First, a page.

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Children’s Dental Health Month

By February 19, 2016July 17th, 2018Health Care News

Dental Month 2016-02-18 007Did you know that tooth decay is the most chronic childhood disease among U.S. children? It is even more prevalent than asthma!

Many parents question when to start bringing their children to the dentist. It is recommended that children visit the dentist as soon as their first teeth erupt by their first birthday. This gives the dentist a chance to practice prevention against tooth decay as well as creates positive dental experiences early on.

Encouraging your child to drink water vs. drinking sugary beverages (juice, pop) early on will greatly decrease the risk of your child developing cavities in the future.

While your child may want to be independent in brushing their own teeth, evidence suggests they need assistance until at least age 8. Let your child have a turn with the toothbrush, then follow up after them to ensure a thorough job has been done.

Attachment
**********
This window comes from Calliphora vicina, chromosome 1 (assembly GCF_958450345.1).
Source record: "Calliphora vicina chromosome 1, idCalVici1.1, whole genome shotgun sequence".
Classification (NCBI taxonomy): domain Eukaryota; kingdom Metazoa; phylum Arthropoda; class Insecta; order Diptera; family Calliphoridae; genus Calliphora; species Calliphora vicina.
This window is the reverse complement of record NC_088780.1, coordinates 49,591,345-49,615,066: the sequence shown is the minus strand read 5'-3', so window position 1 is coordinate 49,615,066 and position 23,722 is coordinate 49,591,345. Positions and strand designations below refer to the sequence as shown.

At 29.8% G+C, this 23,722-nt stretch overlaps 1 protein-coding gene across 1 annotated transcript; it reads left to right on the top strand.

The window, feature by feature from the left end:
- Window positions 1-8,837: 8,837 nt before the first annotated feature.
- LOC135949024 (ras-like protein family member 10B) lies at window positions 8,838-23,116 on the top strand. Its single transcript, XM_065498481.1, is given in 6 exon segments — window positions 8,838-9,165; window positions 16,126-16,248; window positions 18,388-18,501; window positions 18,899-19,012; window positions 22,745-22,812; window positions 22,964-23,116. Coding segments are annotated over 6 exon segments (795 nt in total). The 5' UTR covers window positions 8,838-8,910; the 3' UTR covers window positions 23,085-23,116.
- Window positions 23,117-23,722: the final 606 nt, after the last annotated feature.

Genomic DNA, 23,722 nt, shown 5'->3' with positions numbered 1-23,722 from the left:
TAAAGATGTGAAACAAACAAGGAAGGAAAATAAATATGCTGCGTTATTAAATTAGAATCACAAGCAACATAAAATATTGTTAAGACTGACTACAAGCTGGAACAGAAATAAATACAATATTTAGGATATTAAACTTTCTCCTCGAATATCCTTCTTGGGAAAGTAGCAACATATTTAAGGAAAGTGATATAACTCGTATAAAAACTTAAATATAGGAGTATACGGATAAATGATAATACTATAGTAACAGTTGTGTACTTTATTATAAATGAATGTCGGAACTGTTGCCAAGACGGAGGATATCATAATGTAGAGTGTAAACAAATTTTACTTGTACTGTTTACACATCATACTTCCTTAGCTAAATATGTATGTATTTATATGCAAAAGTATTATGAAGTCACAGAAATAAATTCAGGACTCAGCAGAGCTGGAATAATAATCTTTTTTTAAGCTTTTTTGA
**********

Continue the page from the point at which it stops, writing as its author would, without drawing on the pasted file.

“It’s just a baby tooth, it’s going to fall out anyway.” While this is mostly true it is more than “just a baby tooth” baby teeth play an important role in the mouth. They not only help the child to chew properly, they aid in proper speech and act as placeholders for the permanent teeth to erupt in the proper place. Some people even retain certain baby teeth into adulthood! Many don’t know that the baby molars which erupt around age 2 stay in the mouth until about age 10-12, they serve an important purpose for quite a long time, thus making it very important to take care of them and have them restored if children do get cavities on them.

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